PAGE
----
Maybe it’s a metaphor.
I moved to Vancouver for the reason a handful of other people would. The years have been tough, and often felt like they weren’t going anywhere. I’ve had a lot of odd jobs and promising productions would often fall through left and right.
I was usually under the impression that people liked the idea of being famous, but hated the idea of putting work into it if they weren’t promised popularity. Within the 40+ people I went to film school with, I’ve only seen/heard a tiny few succeed. (or even care anymore)
Try as I might, maybe I kept getting dealt the short straw.
When the BC Film industry was putting itself under house arrest because all the work was headed to Ontario, there was a huge disconnect for me. It’s a big deal for film studios to come to BC to do work, it helps the economy here in more ways then one.
But I found myself getting angry. Not at the idea of fighting to keep outside productions coming to BC, but as a person that has always wanted to create.
“If you want something done do it yourself,” I would think, knowing all too well that it’s probably unrealistic. I’ve written pilots, features and shorts. Drafts of which all stacked on top of each other in my closet, desperately waiting to happen. Seeking out connections, and waiting till the right one sticks.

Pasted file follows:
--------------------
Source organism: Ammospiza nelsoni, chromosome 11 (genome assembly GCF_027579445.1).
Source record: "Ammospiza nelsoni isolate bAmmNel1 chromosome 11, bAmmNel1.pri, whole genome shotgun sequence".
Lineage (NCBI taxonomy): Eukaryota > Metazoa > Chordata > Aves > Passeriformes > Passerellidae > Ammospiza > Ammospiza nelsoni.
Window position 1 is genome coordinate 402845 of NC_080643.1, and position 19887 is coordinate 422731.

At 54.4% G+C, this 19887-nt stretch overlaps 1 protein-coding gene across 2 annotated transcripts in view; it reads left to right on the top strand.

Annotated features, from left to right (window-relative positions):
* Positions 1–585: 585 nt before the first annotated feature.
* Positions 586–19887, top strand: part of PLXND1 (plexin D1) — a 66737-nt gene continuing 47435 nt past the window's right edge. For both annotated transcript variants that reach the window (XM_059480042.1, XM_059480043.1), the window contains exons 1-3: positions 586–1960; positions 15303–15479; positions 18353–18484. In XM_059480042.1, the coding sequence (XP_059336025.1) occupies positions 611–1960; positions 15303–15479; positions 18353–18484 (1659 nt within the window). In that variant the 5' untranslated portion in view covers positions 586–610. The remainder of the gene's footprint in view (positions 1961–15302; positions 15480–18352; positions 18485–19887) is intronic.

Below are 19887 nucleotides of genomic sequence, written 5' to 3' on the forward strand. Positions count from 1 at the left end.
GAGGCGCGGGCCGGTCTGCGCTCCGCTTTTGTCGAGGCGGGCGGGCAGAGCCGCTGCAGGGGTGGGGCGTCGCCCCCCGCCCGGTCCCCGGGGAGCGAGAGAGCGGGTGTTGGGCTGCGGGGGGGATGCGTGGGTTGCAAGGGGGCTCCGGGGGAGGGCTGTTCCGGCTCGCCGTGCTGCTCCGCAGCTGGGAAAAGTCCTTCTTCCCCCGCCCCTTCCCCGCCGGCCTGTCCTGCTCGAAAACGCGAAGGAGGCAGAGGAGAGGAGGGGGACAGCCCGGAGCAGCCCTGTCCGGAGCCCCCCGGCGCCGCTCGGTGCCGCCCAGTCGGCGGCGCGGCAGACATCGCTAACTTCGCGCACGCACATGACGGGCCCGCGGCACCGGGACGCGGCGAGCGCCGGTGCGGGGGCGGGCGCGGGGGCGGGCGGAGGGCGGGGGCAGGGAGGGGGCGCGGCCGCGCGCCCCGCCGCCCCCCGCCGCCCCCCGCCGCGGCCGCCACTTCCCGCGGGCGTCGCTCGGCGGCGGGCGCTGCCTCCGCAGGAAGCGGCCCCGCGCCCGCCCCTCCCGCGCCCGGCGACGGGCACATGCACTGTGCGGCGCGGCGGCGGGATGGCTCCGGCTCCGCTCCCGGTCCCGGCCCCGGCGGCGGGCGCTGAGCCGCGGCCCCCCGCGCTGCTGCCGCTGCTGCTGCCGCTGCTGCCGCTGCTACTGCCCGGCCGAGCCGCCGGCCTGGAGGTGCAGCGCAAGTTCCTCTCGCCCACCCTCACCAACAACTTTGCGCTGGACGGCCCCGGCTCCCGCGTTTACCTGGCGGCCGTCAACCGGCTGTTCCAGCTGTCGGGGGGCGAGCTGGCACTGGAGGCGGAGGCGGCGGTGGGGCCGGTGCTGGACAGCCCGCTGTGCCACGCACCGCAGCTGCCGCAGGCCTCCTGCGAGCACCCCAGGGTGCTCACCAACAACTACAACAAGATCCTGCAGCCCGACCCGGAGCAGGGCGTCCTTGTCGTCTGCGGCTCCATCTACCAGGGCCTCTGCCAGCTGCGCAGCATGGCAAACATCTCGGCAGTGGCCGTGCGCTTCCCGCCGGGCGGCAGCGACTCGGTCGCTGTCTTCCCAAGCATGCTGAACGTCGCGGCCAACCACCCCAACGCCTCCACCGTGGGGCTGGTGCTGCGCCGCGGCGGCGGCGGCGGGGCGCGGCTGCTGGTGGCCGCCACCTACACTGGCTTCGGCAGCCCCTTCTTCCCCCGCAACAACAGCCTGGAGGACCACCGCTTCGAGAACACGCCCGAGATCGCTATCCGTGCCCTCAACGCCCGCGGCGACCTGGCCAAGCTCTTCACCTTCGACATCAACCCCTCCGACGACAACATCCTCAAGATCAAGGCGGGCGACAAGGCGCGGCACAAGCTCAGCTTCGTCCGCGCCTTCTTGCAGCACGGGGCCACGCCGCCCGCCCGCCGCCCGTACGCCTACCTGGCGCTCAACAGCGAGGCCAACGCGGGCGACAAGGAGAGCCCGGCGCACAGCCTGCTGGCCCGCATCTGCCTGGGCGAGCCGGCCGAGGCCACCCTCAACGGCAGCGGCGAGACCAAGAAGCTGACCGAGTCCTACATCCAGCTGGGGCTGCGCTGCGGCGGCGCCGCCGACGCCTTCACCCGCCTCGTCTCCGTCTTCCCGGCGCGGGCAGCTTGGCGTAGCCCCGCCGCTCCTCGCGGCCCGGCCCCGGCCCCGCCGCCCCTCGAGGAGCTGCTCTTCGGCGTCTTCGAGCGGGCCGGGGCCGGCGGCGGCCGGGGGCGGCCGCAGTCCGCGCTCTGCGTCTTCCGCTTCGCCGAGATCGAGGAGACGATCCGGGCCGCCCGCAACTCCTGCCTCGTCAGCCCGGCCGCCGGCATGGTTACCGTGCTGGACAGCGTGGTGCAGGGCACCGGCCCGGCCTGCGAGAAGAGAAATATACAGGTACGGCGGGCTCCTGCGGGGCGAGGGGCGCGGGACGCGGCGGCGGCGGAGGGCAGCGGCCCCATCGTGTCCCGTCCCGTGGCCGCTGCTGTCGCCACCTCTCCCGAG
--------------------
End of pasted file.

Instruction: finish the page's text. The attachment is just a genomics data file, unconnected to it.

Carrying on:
Within the time that I moved here, to the end of the save bc film hashtag, my perception has changed a little. I haven’t lost track of my goals and aspirations, but I’ve found a footing. I know what I want out of life, but I don’t know how I’ll get there, and I’m doing it even though this role isn’t what I thought it would be.
But maybe that’s just an important thing to think about for any youngster that aspires towards a certain future, with their dream career floating around in their head. Take a long look at the reality in front of you, maybe take a picture to remind yourself. Then work with what you’ve got, and learn how to make it better.